Don’t Take Me Out to the Ballgame

Where have all the rich folks gone? Long time passing....

I just caught a game at the new Yankee Stadium. I was glad I went, but I won’t be back soon. It was a pleasant, but not a transcendent experience, and it was not worth the money.

The new park is nice, especially when compared to junk piles like Chicago’s U.S. Cellular Field or Boston’s Fenway Park (the latter easily the most overrated venue in America). But it’s hard to see why Yankee Stadium should have cost $1.5 billion and it’s distressing to contemplate how many better uses that money could have served in the Dante’s Inferno called the Bronx. And, truth be told, the Yankees didn’t need a new park.

What new visitors will notice is the jumbo-sized video screen in centerfield, the wide concourses, and the impressive Great Hall festooned with three-story banners of past Yankee heroes that greets you when you enter the park. The seats are wider, the facades outlining the upper deck are a nice touch, the sightlines are clean, and the vantage point outside of Gate Four conjures images of imperial Rome. Beyond these, however, the new park is a clone of the old House that George Steinbrenner Rebuilt. I was surprised by the lack of design that went into new Yankee Stadium. For over a billion dollars I expected something more akin to baseball’s jewel, Baltimore’s Camden Yard. And they can blow up the damned video screen. It’s just a bunch of noise and distraction. 101-feet long and they can’t find space to put up the balls and strikes?

Most of the dough went into things we mortals will never see: the clubhouses, the training rooms, and above all—the luxury boxes, suites, private clubs, and amenities aimed at the high rollers. Since most of the latter choked on their own greed and perished in the Stock Market collapse, Yankee Stadium has a lot of facilities collecting cobwebs. These include the embarrassingly empty field-level box seats that were supposed to be filled with fat asses shelling out up to $2500 per game. The Yankees should repent this folly and put these seats up for public sale at $100 each. In the old days Joe Sixpack left the bleachers for a once-a-year splurge for a box seat for himself and his kid. As often as not that experience turned wide-eyed kids into lifelong baseball fans. Now Joe would have to sell a kidney (and maybe the kid as well) to get anywhere near those seats. Yankee stadium is crawling with security guards to make sure commoners can’t get near the lower level. They won’t even allow you to enter empty concourse areas to snap a photograph before the friggin’ game.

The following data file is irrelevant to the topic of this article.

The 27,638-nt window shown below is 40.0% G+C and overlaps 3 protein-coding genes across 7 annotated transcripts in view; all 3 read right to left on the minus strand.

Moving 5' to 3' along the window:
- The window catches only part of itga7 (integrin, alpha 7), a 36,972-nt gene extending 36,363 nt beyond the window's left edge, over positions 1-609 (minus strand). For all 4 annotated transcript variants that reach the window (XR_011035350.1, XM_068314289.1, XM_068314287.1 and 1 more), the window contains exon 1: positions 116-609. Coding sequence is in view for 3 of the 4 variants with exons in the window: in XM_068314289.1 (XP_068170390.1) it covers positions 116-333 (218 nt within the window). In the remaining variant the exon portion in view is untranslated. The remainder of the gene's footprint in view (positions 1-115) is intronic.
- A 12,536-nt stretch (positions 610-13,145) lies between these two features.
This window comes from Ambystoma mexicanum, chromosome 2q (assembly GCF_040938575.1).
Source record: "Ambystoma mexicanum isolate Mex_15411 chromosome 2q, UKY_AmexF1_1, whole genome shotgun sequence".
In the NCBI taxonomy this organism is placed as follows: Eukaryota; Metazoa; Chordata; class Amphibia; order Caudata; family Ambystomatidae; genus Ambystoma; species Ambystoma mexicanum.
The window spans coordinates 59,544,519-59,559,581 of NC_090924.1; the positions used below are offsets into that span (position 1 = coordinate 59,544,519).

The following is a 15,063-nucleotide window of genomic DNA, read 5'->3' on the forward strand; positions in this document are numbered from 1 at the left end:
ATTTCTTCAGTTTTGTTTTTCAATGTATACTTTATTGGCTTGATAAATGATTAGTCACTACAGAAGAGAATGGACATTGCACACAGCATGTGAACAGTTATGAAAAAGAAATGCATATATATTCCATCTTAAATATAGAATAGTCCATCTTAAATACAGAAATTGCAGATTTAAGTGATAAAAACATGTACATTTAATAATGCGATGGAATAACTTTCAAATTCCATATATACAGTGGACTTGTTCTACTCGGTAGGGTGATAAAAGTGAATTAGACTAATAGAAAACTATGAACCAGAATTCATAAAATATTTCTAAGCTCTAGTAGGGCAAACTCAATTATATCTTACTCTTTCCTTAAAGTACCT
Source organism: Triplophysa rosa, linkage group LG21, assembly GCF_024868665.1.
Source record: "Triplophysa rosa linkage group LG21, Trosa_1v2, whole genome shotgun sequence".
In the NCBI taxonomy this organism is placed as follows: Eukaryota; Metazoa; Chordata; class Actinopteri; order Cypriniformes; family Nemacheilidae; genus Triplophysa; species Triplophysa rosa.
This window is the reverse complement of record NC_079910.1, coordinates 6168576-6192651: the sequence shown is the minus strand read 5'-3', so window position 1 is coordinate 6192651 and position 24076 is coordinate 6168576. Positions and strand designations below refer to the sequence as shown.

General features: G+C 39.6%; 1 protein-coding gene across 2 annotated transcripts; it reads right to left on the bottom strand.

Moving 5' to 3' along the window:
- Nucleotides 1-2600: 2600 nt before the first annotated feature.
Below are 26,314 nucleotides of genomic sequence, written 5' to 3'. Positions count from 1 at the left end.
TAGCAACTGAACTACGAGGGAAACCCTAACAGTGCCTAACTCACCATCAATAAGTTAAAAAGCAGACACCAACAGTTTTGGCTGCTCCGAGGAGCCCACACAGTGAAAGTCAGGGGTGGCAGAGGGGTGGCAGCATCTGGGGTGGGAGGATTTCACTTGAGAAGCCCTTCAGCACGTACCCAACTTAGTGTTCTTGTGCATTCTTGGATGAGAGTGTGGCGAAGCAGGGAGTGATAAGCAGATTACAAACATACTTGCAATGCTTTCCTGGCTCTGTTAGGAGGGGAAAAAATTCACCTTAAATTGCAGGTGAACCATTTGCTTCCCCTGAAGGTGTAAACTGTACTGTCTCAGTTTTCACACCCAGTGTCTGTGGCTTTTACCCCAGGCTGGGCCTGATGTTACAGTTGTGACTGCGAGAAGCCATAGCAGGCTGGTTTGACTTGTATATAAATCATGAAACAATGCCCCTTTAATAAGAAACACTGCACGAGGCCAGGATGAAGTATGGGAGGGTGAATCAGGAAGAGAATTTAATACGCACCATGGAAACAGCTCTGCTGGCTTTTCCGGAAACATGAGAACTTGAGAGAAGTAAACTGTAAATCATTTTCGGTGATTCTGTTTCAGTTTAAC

If you’re not an oil baron, here’s what you’ll shell out at Yankee Stadium. “General Admission” tickets are a myth; these have been bought by consolidators, speculators, and season ticketholders displaced from the old park. Expect to pay double the face value. My upper grandstand ticket cost me $50. If Jeeves isn’t dropping you off in front of your suite, it will cost at least $19 to park your car. Hotdogs are $5.75; a pulled pork sandwich (not bad!) will set you back $10. Bottled water is $4 and everything from cotton candy to popcorn is marked up astronomically. Beer is nine bucks a bottle. (The day I spend $9 for a Budweiser is the day you can donate my brain to science.) I was quite modest and managed to spend just $15 on concessions and, since it was Cap Day I wasn’t tempted by the ubiquitous “official gear” kiosks. Get thee to a Bob’s Store to buy t-shirts, unless you find virtue in shelling out $35 for run-of-the-mill logo apparel. Tolls on the Henry Hudson—and good luck finding it from the horrendous traffic rerouting—will cost another $5.50. Toss in $20 for gas if you’re traveling any distance and another $10 to have some pizza and beer in New Haven on the way home and your day to Yankee Stadium will run you around a hundred bucks a person if you’re being frugal. (Go to baseball’s most expensive venue, Fenway Park, and it will cost about a third more.)

A hundred bucks is a buck more than I pay for a subscription to MLB.com, which allows me to watch every game in the country for the entire year. While the experience of watching games on the Internet—even in high def—isn’t the same as being at the park, the seating, sightlines, beer, and food are way cheaper and better at home. And if that’s what a baseball nut like me has concluded, it gives pause about how much longer MLB can put fannies in the seats. Don’t take me out to the ballgame. I’m sick of subsidizing rich people’s playgrounds.



Barbés Records 0021